If I may ask, how do your textures cover the world (texture count, resolution, cubic cm coverage per pixel)? I suppose you use a cascaded approach like they do in LPV, thus having multiple sized textures following the camera. Do you really mipmap anything, or just interpolate between the multiple textures?
The biggest limitation of my implementation is precisely the world coverage which is currently very limited. I'm using a 128x128x128 volume represented by six 3D textures (6 textures for the anisotropic voxel representation that Crassin uses) that covers an area of 30x30x30 meters.
I'm planning on implementing the cascaded approach very soon which should only require small changes to the cone tracing algorithm. Essentially, when the cone exits the smaller volume it should start sampling immediately from the bigger volume, I think it's not necessary to interpolate between the two volumes when moving from one volume to the other, in particular for the diffuse GI effect which tends to smooth everything out, but if somekind of seam or artifacts appears then an interpolation scheme like the one used for LPVs can be used for this too.
Anyhow, you said your solution didn't show banding errors. How did you manage that? Even with more steps and only using the finest mipmap level (which is smooth as you can see in the shots above), banding keeps occuring beceause of the sampling coordinate offsets.
I didn't have to do anything, the only banding I get is in the specular reflection which is smooth as seen in the UE4 screenshot I showed you. For the diffuse GI you shouldn't get any banding whatsoever because the tracing with wide cone angles smooths everything out.
What do you mean with the banding being caused by the sampling coordinate offsets?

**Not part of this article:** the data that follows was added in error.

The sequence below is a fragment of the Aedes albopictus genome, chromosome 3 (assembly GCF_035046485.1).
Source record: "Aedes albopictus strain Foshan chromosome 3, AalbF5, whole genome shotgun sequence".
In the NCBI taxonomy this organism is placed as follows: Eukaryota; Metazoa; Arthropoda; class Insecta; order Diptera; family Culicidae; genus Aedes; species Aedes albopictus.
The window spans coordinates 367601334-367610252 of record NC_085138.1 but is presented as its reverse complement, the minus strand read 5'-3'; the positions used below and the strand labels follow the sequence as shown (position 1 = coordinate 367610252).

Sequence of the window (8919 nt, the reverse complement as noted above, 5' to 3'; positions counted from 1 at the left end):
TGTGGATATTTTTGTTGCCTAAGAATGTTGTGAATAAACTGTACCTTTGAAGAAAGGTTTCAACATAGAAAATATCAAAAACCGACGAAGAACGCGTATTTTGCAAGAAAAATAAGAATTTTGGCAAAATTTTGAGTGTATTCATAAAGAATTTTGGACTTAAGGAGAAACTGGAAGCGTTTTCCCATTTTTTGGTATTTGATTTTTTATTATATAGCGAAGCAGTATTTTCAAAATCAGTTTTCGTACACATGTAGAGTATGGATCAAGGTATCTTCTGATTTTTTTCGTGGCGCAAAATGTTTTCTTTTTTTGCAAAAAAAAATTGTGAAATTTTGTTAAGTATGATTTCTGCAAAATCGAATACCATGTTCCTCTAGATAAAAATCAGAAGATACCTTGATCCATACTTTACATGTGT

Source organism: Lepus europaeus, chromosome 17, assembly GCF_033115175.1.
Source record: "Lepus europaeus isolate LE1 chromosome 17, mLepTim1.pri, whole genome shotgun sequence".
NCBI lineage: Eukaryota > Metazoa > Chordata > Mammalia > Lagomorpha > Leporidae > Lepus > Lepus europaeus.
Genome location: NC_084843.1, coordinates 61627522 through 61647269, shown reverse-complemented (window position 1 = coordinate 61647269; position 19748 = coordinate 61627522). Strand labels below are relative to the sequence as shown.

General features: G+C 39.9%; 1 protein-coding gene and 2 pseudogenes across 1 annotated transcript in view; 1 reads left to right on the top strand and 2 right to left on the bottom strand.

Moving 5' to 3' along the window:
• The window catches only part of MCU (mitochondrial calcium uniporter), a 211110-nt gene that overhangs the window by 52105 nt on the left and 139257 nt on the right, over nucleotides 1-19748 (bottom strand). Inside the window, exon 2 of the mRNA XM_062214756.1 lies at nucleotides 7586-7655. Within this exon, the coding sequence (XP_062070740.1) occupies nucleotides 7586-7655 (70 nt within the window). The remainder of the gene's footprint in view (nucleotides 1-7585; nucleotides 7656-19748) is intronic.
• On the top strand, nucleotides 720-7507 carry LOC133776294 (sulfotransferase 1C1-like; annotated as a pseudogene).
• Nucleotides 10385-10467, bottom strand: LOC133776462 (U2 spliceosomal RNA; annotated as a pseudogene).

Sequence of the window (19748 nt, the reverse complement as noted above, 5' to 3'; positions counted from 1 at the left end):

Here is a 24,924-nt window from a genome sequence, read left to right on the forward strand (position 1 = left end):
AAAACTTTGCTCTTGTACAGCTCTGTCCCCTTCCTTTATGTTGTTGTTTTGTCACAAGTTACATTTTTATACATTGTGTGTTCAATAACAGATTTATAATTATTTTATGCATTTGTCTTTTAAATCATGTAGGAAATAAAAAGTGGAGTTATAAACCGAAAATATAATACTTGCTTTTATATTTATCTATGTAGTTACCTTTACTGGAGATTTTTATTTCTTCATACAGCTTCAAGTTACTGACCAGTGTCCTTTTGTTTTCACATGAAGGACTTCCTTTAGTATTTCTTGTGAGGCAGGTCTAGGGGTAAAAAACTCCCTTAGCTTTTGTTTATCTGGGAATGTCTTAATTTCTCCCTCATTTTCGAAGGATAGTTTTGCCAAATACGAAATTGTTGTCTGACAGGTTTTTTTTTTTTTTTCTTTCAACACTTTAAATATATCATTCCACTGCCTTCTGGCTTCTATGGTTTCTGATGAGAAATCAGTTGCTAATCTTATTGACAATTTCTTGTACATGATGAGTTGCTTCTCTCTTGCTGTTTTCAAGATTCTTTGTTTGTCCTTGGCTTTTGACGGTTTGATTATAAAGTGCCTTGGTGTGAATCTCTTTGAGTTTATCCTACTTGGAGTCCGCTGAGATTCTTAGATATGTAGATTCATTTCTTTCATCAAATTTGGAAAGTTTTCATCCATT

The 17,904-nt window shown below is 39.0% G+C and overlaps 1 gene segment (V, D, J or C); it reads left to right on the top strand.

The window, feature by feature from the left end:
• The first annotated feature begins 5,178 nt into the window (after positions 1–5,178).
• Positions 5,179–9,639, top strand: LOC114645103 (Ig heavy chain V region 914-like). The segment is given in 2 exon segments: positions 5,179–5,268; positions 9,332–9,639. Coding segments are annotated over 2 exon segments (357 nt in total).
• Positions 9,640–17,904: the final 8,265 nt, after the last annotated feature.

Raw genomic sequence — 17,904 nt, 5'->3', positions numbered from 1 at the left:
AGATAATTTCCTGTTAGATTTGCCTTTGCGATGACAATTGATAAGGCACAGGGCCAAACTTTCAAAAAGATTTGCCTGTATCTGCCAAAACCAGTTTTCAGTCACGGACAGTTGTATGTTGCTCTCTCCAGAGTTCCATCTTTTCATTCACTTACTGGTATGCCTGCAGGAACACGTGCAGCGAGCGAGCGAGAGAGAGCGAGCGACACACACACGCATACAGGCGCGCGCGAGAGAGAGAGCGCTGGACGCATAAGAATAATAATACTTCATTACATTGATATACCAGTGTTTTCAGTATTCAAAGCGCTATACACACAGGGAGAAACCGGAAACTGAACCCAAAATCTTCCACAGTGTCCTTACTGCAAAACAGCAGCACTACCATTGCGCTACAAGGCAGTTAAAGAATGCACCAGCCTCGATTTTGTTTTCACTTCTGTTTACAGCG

>> The red carpet receives some reflected light from the object in the center
True, but would that really result in that much light? Maybe my math is wrong, but each pixel in my case launches 9 rays, and the result is the average of them. In this particular scenario, the carpet further away may only hit the object with 1 or 2 rays, while the carpet beneath is hits it much more times. In my case the distant carpet would probably either be too dark, or the carpet below the object too bright. In the shot the light spreads more equally (realistically) though.
Now that you mention it, probably it shouldn't receive that much light. From what I've seen from my implementation, the light bleeding with VCT tends to be a bit excessive probably because no distance attenuation is applied to the cone tracing (another thing for my TODO list). I'm not sure if UE4 uses distance attenuation or not, their GDC presention doesn't mention anything about it and I believe Crassin's paper doesn't either. That's definitely something that we should investigate.
Probably Unreal4 GI lighting solution isn't purely VCT indeed, but all in all, it seems to be good enough for true realtime graphics. One of the ideas I have is to make a 2 bounce system. Sure, my computer is too slow to even do 1 bounce properly, but I could make a quality setting that toggles between 0, 1 or 2 realtime bounces. In case I only pick 1, the first bounce is baked (using the static lights only) into the geometry. Not 100% realtime then, but hence none of the solutions in nowadays games are. A supercomputer could eventually toggle to 2 realtime bounces.
A few days ago I implemented a 2 bounce VCT by voxelizing the scene once with direct lighting and then voxelizing the scene again with direct lighting and diffuse GI (generated by tracing the first voxel volume). The results are similar to the single bounce GI with the difference that surfaces that were previously too dark because they couldn't receive bounced light are now properly lit thus resulting in a more uniform lighting.